The results do indicate that Postgraduate research students are less likely to use the Internet for the purpose of initiating contact than their staff colleagues, with nearly 40 percent reporting that they “never” engage in the activity, and only 15 percent doing so “frequently”. It can be speculated that the reason for this lies in their general lack of confidence in initiating contact with other, often more established scholars; or because they are engaged in a fundamentally personal research project, and do not yet feel the need to engage with a wider scholarly community. That is, although postgraduates have both technological and professional access to the organizational and institutional contexts that establish latent ties in academic communities, they are positioned differently than other academics in relation to such ties.

Respondents were also asked to indicate the frequency with which scholars or research students they did not know contacted them via the Internet. It was hypothesised that staff of more senior academic rank would be contacted more frequently than their junior colleagues.

Table 3: Is the Internet used by scholars and research students you do not know to contact you?

Frequently

Occasionally

Never

Total

Postgraduate

20 (15.0)

58 (43.6)

55 (41.4)

133*

Associate Lecturer

2 (13.3)

12 (80.0)

1 (6.7)

15

Lecturer

5 (15.6)

21 (65.6)

6 (18.8)

32**

Senior Lecturer

7 (29.2)

16 (66.7)

1 (4.2)

24

Associate Professor

8 (40.0)

12 (60.0)

0 (0.0)

20

Professor

7 (50)

6 (42.9)

1 (7.1)

14

Total

49 (20.6)

125 (52.5)

64 (26.9)

238

* 6 cases missing **2 cases missing

The results indicate the relationship between academic rank and the frequency of contact by unknown scholars in order to activate a latent tie. Each of the five academic ranks from Associate Lecturer (13.3 percent) through to Professor (50 percent) recorded an increase in the number of such contacts that were received “frequently”. Combined staff of level Senior Lecturer and above reported that 37.9 percent “frequently” received unsolicited contact, while the Associate Lecturer and Lecturer ranks reported a combined 14.9 percent for frequent contact. On the basis of these results it can be concluded that academic rank does correlate with the amount of unsolicited contact scholars receive. In other words, latent ties were more likely to be activated by those whose position in academic communities / networks was more established and presumably maintained by a greater level of pre-existing weak and strong ties.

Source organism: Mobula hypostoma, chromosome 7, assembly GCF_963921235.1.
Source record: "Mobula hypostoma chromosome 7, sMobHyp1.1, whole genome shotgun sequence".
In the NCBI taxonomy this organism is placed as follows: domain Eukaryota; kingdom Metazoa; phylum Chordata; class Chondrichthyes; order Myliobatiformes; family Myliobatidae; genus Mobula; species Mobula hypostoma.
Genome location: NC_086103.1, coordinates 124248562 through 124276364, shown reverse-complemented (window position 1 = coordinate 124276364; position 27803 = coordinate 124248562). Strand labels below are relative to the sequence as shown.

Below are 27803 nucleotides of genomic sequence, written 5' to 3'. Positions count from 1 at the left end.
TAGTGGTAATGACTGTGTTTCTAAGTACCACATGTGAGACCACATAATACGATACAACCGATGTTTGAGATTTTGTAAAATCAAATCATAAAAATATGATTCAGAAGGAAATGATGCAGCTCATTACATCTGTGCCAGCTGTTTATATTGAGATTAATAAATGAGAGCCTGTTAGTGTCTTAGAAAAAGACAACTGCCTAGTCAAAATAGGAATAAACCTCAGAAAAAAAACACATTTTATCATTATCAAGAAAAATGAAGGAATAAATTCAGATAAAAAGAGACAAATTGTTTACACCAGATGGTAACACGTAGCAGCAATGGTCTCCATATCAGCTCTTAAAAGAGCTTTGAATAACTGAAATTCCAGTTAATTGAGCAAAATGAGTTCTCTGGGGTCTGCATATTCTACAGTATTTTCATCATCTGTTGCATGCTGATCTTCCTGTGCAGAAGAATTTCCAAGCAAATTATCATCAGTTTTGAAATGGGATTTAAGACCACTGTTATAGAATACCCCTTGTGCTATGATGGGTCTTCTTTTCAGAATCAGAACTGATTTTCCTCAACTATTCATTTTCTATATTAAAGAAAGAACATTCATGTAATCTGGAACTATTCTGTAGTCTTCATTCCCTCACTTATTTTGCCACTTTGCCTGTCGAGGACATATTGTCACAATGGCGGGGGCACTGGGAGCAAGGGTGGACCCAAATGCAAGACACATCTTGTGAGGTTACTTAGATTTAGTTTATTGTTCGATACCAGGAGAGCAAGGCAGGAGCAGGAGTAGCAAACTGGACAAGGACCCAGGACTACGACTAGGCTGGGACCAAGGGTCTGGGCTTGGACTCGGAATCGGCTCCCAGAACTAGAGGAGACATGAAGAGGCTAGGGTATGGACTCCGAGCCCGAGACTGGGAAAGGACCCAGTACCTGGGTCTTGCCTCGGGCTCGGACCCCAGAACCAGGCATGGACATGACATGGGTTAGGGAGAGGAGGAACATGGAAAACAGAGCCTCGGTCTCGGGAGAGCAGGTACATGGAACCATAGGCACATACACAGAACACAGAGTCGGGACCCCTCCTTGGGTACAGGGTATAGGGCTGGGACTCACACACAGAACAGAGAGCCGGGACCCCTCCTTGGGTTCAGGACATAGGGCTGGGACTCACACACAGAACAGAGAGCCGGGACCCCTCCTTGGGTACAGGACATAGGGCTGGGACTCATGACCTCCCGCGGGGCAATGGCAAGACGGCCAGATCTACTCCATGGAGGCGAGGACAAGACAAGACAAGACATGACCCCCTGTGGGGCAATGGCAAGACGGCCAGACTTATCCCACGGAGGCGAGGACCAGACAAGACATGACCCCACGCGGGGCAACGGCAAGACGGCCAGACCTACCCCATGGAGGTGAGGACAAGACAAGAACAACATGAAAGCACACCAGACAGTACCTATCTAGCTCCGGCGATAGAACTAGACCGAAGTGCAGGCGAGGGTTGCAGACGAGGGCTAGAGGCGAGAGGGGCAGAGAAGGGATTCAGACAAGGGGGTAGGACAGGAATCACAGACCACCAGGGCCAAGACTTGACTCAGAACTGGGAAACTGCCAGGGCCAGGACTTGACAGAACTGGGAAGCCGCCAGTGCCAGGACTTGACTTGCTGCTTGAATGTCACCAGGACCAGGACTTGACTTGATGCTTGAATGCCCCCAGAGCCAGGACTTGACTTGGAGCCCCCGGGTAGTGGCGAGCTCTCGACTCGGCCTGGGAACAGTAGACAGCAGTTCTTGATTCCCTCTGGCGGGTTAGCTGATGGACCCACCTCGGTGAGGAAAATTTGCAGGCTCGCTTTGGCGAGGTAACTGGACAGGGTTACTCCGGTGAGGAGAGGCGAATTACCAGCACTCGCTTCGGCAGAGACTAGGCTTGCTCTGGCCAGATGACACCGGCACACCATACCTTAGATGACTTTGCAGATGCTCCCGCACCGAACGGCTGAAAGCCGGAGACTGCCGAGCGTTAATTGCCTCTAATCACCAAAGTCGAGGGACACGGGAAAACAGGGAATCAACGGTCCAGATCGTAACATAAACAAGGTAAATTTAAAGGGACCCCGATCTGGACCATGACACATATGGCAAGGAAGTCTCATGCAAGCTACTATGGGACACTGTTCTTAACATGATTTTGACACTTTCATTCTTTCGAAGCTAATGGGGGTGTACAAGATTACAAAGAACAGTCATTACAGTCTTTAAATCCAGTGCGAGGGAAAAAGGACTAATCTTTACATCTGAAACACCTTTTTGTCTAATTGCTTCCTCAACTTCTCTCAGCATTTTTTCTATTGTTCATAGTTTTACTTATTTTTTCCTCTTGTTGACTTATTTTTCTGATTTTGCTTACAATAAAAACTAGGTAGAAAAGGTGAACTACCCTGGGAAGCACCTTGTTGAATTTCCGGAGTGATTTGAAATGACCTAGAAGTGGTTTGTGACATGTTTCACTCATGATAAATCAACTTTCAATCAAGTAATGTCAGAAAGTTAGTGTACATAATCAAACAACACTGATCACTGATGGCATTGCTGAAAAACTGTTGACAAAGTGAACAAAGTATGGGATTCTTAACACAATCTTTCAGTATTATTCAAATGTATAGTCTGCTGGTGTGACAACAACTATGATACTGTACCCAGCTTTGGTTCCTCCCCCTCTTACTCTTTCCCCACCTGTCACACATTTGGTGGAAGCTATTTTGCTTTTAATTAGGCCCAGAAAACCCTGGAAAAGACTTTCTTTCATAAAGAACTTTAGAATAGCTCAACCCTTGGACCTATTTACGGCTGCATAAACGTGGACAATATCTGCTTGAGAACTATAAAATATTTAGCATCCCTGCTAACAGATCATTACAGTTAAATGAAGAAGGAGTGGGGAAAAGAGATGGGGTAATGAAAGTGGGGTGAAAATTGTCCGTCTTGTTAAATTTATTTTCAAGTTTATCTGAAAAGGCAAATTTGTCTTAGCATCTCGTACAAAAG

Postgraduate students reported an occurrence of frequent contact that resembled that of the two junior academic staff levels, but they also recorded a substantially higher response (41.4 percent) indicating that they were “never” contacted in this way by scholars or research students they did not know.

Survey results: Part B
Part B of the survey was to be completed only by “those respondents who have experience of scholarly communication before the introduction of the Internet”. The survey was designed in this way in order to invite comparison between traditional forms of scholarly communication and those that are enabled by CMC, with the intention of assessing whether scholars are more or less likely to activate latent ties since having access to the Internet. The numbers responding to the Part B questions ranged from 160 to 164. As would be expected, most of the “drop off” in respondents (i.e. those with no experience of scholarly communication prior to the Internet) was amongst Postgraduates.

Respondents to Part B were asked to indicate whether the Internet had affected the likelihood of them contacting a previously unknown scholar.

Table 4: Has the Internet changed the likelihood of you initiating contact with a scholar or research student personally unknown to you?

More likely

No change

Less likely

Total

Postgraduate

53 (62.4)

25 (29.4)

7 (8.2)

85

Associate Lecturer

4 (80.0)

1 (20.0)

0 (0.0)

5

Lecturer

17 (81.0)

3 (14.3)

1 (4.8)

21

Senior Lecturer

18 (90.0)

1 (5.0)

1 (5.0)

20

Associate Professor

15 (88.2)

2 (11.8)

0 (0.0)

17

Professor

11 (78.6)

2 (14.3)

1 (7.1)

14

Total

118 (72.8)

34 (21.0)

10 (6.2)

162

Every category of respondent indicated that they were now more likely to initiate contact than they were prior to access to the Internet. This is in line with expectations, and is likely to reflect two aspects of the Internet. Firstly, individual scholars are now more “visible” due to online publishing; discipline based discussion lists and bulletin boards, and the widespread use of institutional and personal websites (see Table 7 below). Secondly, the ease of use, low cost, and generally less formal nature of CMC has reduced the time, resources and personal “emotional” investment required to initiate such contacts.

There was no significant variation by academic level for staff responding to this question, with 84.4 percent of combined staff reporting they were now “more likely” to initiate contact; 11.7 percent reporting “no change, and 3.9 percent reporting they were “less likely”. The results for Postgraduate students again indicated some variation from those for staff. Postgraduates recorded both the lowest result for “more likely” (62.4 percent) and the highest result for “less likely” (8.2 percent).

Part B respondents were also asked to indicate changes in the likelihood of them being contacted by unknown scholars.

Table 5: Has the Internet changed the likelihood of you being contacted by scholars or research students unknown to you?